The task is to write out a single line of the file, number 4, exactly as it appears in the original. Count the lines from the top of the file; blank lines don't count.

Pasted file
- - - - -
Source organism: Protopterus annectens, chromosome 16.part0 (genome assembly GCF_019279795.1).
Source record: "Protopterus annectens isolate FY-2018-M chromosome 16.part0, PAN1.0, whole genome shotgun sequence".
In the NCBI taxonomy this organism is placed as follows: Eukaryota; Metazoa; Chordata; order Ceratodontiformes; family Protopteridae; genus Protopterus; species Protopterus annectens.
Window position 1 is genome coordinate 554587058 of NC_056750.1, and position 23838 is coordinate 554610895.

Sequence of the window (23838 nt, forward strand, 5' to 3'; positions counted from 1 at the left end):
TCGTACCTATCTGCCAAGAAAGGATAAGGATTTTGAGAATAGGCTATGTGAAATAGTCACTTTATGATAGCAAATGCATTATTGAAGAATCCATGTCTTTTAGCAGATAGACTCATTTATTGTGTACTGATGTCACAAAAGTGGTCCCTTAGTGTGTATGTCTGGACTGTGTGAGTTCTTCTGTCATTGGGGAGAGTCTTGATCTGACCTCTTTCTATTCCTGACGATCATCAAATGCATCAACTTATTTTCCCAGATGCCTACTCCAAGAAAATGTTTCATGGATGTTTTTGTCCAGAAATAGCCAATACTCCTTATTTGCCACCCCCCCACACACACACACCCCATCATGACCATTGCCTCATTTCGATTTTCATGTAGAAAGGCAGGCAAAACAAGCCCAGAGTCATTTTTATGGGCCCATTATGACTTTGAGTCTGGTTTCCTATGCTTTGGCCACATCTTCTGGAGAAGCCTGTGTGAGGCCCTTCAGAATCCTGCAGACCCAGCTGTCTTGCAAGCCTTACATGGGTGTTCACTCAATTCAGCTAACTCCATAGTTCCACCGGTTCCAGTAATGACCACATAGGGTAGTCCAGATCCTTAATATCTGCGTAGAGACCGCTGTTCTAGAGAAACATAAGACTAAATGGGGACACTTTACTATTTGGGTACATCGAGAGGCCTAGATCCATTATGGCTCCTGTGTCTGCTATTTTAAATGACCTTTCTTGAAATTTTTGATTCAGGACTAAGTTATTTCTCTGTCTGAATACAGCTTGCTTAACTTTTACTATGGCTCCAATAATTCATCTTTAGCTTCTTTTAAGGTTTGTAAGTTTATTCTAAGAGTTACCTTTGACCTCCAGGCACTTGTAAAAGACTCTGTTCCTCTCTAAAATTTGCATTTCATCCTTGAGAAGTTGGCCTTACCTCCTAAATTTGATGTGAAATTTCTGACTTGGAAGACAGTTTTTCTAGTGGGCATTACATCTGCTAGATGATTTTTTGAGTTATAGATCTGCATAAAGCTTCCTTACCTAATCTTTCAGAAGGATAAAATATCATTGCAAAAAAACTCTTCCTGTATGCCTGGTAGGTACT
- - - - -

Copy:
Window position 1 is genome coordinate 554587058 of NC_056750.1, and position 23838 is coordinate 554610895.